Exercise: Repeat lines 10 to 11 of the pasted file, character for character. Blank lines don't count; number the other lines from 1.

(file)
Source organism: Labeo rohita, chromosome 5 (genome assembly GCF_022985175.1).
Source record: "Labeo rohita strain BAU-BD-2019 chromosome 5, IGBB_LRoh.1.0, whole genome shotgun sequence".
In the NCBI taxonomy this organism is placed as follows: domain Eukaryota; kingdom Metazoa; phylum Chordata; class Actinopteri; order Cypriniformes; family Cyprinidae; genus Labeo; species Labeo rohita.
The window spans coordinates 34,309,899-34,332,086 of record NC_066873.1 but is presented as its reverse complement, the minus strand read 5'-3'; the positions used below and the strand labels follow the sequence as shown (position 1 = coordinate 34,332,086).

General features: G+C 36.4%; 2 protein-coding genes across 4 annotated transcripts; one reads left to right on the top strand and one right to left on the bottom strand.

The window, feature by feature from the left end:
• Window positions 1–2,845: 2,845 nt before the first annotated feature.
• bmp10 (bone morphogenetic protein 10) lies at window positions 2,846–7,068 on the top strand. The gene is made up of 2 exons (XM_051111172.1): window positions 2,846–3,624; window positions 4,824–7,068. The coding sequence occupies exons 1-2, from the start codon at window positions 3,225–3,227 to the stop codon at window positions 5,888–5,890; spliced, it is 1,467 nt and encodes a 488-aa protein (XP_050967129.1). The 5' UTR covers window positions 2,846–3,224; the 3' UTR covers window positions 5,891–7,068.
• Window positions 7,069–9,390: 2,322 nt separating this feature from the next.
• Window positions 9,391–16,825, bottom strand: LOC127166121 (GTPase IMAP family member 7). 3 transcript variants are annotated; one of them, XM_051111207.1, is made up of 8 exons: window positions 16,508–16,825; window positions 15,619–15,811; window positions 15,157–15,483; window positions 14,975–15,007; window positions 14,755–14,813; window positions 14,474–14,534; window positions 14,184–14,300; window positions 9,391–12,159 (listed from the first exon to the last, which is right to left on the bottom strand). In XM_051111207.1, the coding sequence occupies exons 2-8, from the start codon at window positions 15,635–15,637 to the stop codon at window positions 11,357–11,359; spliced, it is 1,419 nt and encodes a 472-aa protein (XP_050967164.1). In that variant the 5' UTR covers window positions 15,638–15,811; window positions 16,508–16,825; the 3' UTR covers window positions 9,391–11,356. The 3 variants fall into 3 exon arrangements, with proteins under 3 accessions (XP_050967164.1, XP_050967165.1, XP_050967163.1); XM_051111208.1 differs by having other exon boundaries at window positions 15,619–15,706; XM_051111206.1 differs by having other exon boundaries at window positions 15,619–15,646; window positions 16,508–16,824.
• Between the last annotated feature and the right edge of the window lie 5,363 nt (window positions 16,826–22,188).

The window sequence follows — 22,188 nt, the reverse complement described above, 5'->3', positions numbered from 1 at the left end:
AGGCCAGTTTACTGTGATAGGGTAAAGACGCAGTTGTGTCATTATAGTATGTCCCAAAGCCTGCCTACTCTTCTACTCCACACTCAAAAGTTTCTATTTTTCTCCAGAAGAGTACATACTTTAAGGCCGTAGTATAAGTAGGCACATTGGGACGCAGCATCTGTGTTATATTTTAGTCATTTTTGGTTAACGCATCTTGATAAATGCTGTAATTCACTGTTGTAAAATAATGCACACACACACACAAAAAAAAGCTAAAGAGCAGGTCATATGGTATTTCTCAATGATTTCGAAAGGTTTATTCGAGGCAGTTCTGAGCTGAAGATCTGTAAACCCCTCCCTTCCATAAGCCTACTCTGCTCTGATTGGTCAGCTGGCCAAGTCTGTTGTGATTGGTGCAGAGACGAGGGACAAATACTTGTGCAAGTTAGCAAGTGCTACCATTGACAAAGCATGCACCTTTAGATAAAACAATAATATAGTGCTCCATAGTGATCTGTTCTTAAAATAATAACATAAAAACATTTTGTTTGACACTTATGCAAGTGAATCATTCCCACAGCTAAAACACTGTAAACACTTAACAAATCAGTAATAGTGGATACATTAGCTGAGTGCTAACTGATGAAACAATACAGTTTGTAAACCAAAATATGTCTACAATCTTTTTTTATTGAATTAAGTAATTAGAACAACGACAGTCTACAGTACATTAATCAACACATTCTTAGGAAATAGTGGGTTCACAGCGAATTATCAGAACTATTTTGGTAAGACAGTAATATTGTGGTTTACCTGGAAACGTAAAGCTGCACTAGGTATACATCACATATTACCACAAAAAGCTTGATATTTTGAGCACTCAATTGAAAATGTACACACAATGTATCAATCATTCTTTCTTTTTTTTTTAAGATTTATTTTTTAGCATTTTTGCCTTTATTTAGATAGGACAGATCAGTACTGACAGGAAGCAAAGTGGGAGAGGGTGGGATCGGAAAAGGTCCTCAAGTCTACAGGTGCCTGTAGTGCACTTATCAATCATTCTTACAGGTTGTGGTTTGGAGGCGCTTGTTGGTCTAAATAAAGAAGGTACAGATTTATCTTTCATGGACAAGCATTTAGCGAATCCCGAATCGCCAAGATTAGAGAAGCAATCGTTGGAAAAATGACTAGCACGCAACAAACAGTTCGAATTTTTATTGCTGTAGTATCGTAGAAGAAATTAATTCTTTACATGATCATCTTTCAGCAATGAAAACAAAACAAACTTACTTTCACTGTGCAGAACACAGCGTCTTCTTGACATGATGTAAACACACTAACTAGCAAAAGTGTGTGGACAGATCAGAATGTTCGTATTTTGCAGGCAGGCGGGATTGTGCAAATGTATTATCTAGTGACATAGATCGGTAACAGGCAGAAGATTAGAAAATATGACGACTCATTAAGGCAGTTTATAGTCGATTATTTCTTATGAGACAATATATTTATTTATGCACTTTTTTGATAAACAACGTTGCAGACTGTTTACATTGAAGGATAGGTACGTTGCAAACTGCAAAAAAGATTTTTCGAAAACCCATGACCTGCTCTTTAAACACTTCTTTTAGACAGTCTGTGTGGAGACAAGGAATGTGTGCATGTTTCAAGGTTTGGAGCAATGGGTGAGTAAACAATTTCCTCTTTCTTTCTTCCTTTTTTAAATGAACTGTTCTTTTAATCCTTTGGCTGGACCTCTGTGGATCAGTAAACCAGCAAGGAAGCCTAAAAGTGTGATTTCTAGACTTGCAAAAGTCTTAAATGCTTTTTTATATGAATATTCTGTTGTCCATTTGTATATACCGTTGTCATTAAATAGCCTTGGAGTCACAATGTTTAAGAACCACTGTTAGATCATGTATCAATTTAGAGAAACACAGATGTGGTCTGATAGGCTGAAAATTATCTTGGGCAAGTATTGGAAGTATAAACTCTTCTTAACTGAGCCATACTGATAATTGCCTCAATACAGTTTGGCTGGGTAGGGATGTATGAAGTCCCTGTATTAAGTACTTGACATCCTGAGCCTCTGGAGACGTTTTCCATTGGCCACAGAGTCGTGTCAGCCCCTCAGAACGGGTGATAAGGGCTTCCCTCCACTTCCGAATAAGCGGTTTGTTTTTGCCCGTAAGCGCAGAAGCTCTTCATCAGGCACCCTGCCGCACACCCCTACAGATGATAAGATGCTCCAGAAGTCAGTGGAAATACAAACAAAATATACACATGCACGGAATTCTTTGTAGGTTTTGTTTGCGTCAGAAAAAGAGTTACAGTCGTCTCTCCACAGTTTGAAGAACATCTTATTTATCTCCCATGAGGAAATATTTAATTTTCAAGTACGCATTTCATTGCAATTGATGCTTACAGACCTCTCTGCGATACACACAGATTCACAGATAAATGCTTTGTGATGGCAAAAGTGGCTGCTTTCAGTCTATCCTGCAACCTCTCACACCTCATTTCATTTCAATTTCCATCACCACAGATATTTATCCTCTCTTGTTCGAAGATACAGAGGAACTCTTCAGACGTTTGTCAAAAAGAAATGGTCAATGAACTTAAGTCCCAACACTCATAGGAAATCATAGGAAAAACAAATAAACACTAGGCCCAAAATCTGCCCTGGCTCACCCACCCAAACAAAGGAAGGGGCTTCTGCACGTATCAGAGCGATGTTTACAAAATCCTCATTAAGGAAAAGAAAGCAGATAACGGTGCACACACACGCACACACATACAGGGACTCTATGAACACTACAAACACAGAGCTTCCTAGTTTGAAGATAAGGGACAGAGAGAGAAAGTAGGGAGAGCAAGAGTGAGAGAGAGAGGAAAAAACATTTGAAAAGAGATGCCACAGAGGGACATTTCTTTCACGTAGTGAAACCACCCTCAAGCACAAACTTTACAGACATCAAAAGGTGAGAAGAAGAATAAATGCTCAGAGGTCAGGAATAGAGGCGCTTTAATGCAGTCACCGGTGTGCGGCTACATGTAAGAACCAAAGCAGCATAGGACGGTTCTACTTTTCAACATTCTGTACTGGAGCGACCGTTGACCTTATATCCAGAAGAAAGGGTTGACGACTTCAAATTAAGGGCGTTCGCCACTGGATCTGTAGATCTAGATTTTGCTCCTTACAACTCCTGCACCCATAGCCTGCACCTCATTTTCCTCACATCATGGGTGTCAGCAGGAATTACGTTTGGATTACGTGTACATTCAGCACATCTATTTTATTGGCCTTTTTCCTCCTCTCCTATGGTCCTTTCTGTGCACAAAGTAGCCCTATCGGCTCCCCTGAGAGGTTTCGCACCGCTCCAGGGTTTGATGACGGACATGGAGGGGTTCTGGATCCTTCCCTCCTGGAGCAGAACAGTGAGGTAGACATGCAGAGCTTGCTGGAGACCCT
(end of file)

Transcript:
• Window positions 9,391–16,825, bottom strand: LOC127166121 (GTPase IMAP family member 7). 3 transcript variants are annotated; one of them, XM_051111207.1, is made up of 8 exons: window positions 16,508–16,825; window positions 15,619–15,811; window positions 15,157–15,483; window positions 14,975–15,007; window positions 14,755–14,813; window positions 14,474–14,534; window positions 14,184–14,300; window positions 9,391–12,159 (listed from the first exon to the last, which is right to left on the bottom strand). In XM_051111207.1, the coding sequence occupies exons 2-8, from the start codon at window positions 15,635–15,637 to the stop codon at window positions 11,357–11,359; spliced, it is 1,419 nt and encodes a 472-aa protein (XP_050967164.1). In that variant the 5' UTR covers window positions 15,638–15,811; window positions 16,508–16,825; the 3' UTR covers window positions 9,391–11,356. The 3 variants fall into 3 exon arrangements, with proteins under 3 accessions (XP_050967164.1, XP_050967165.1, XP_050967163.1); XM_051111208.1 differs by having other exon boundaries at window positions 15,619–15,706; XM_051111206.1 differs by having other exon boundaries at window positions 15,619–15,646; window positions 16,508–16,824.
• Between the last annotated feature and the right edge of the window lie 5,363 nt (window positions 16,826–22,188).